Food protein-induced proctocolitis of infancy
- Alan M Lake, MD
Alan M Lake, MD
- Associate Professor of Pediatrics
- Johns Hopkins University School of Medicine
- Section Editors
- Scott H Sicherer, MD, FAAAAI
Scott H Sicherer, MD, FAAAAI
- Section Editor — Food Allergy
- Professor of Pediatrics
- Icahn School of Medicine at Mount Sinai
- B UK Li, MD
B UK Li, MD
- Section Editor — Gastroenterology
- Professor of Pediatrics
- Medical College of Wisconsin
Food protein-induced proctocolitis (formerly known as allergic or eosinophilic proctocolitis, or "protein intolerance") is a common cause of rectal bleeding in an otherwise healthy young infant, and in most cases resolves by late infancy. It is characterized by inflammation of the distal colon in response to one or more food proteins, through a mechanism that does not involve immunoglobulin E (IgE). Cow's milk and soy protein are common triggers. An association of symptoms to food protein antigens requires demonstration of objective improvement following withdrawal of the suspected food antigen, and in some cases, recurrence following a subsequent oral challenge. This disorder will be discussed in this topic review.
Other disorders of infancy characterized by non-IgE-mediated gastrointestinal inflammatory responses to food are food protein-induced enterocolitis syndrome (FPIES), in which the entire gastrointestinal tract is affected and the clinical manifestations are severe , and food protein-induced enteropathy in which the small bowel is affected. These disorders are discussed separately. (See "Food protein-induced enterocolitis syndrome (FPIES)".)
CLASSIFICATION AND TERMINOLOGY
Immunologic reactions to dietary proteins may be classified as immunoglobulin E (IgE)-mediated, non-IgE-mediated, or mixed (table 1). Guidelines from a panel of experts in allergy and immunology published in 2010 clarified the clinical distinctions and pathophysiologic processes implicated in each of these disorders, and established the classification and terminology used in this topic review .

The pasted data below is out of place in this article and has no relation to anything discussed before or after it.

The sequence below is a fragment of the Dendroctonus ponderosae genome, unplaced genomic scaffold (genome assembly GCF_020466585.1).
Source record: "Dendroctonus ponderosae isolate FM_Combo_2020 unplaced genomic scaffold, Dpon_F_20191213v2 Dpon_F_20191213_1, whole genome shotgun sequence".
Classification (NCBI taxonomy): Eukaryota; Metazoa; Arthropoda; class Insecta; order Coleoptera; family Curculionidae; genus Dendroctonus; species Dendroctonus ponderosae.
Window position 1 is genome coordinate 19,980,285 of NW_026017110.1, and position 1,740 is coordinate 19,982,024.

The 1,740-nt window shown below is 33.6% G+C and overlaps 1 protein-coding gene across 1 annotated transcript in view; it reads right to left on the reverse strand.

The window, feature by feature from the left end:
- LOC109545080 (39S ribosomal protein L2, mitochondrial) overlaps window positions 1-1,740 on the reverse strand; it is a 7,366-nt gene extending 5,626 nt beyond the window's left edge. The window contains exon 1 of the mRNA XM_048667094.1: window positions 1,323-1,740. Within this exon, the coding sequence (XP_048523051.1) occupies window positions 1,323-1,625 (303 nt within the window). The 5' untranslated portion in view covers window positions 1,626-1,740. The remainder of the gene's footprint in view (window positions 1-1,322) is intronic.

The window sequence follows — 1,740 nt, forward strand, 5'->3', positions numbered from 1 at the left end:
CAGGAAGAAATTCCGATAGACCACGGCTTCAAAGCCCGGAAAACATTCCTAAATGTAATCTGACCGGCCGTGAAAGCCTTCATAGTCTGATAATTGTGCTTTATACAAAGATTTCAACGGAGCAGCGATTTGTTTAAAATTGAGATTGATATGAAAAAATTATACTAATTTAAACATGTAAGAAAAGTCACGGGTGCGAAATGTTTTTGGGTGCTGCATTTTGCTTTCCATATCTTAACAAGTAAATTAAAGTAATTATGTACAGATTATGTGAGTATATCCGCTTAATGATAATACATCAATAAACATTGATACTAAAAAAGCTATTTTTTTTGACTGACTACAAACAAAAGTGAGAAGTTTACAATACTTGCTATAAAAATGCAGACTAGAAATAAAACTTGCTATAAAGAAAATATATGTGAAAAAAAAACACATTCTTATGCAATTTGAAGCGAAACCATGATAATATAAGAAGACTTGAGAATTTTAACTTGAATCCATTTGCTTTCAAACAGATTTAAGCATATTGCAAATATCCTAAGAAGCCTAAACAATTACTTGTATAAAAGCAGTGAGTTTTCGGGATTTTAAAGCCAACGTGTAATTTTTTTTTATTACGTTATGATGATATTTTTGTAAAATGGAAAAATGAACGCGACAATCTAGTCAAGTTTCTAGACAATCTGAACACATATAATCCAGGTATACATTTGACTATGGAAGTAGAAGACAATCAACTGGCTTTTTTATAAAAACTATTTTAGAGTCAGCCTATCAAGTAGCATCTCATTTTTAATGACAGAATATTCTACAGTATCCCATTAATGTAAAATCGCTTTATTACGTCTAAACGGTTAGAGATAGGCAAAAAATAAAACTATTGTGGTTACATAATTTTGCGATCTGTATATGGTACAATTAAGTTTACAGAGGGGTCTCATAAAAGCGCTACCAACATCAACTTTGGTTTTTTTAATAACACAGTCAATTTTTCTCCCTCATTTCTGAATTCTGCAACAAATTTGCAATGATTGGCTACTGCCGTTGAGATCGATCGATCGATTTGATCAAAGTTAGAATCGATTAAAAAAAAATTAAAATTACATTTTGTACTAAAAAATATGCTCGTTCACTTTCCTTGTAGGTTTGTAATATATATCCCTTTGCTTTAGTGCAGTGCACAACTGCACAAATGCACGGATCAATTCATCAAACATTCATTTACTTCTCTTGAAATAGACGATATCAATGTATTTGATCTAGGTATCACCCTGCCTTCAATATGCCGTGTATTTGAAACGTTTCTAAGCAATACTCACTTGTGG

●IgE-mediated – The classical food allergy (food-induced anaphylaxis) is mediated by Ig-E antibodies to food proteins with mast cell activation, and is also termed immediate hypersensitivity. These reactions are rapid in onset, typically beginning within minutes to two hours from the time of ingestion. Signs and symptoms can involve the skin, respiratory and gastrointestinal tracts, and cardiovascular system, in isolation or combination. This type of reaction is discussed in separate topic reviews. (See "Clinical manifestations of food allergy: An overview" and "Food allergy in children: Prevalence, natural history, and monitoring for resolution".)
●Mixed – Some food allergy disorders can have both IgE- and non-IgE-mediated components. These disorders are typically isolated to the gastrointestinal tract and/or skin. They include:
- Nowak-Węgrzyn A, Katz Y, Mehr SS, Koletzko S. Non-IgE-mediated gastrointestinal food allergy. J Allergy Clin Immunol 2015; 135:1114.
- NIAID-Sponsored Expert Panel, Boyce JA, Assa'ad A, et al. Guidelines for the diagnosis and management of food allergy in the United States: report of the NIAID-sponsored expert panel. J Allergy Clin Immunol 2010; 126:S1.
- Willetts IE, Dalzell M, Puntis JW, Stringer MD. Cow's milk enteropathy: surgical pitfalls. J Pediatr Surg 1999; 34:1486.
- Moon A, Kleinman RE. Allergic gastroenteropathy in children. Ann Allergy Asthma Immunol 1995; 74:5.
- Odze RD, Wershil BK, Leichtner AM, Antonioli DA. Allergic colitis in infants. J Pediatr 1995; 126:163.
- Xanthakos SA, Schwimmer JB, Melin-Aldana H, et al. Prevalence and outcome of allergic colitis in healthy infants with rectal bleeding: a prospective cohort study. J Pediatr Gastroenterol Nutr 2005; 41:16.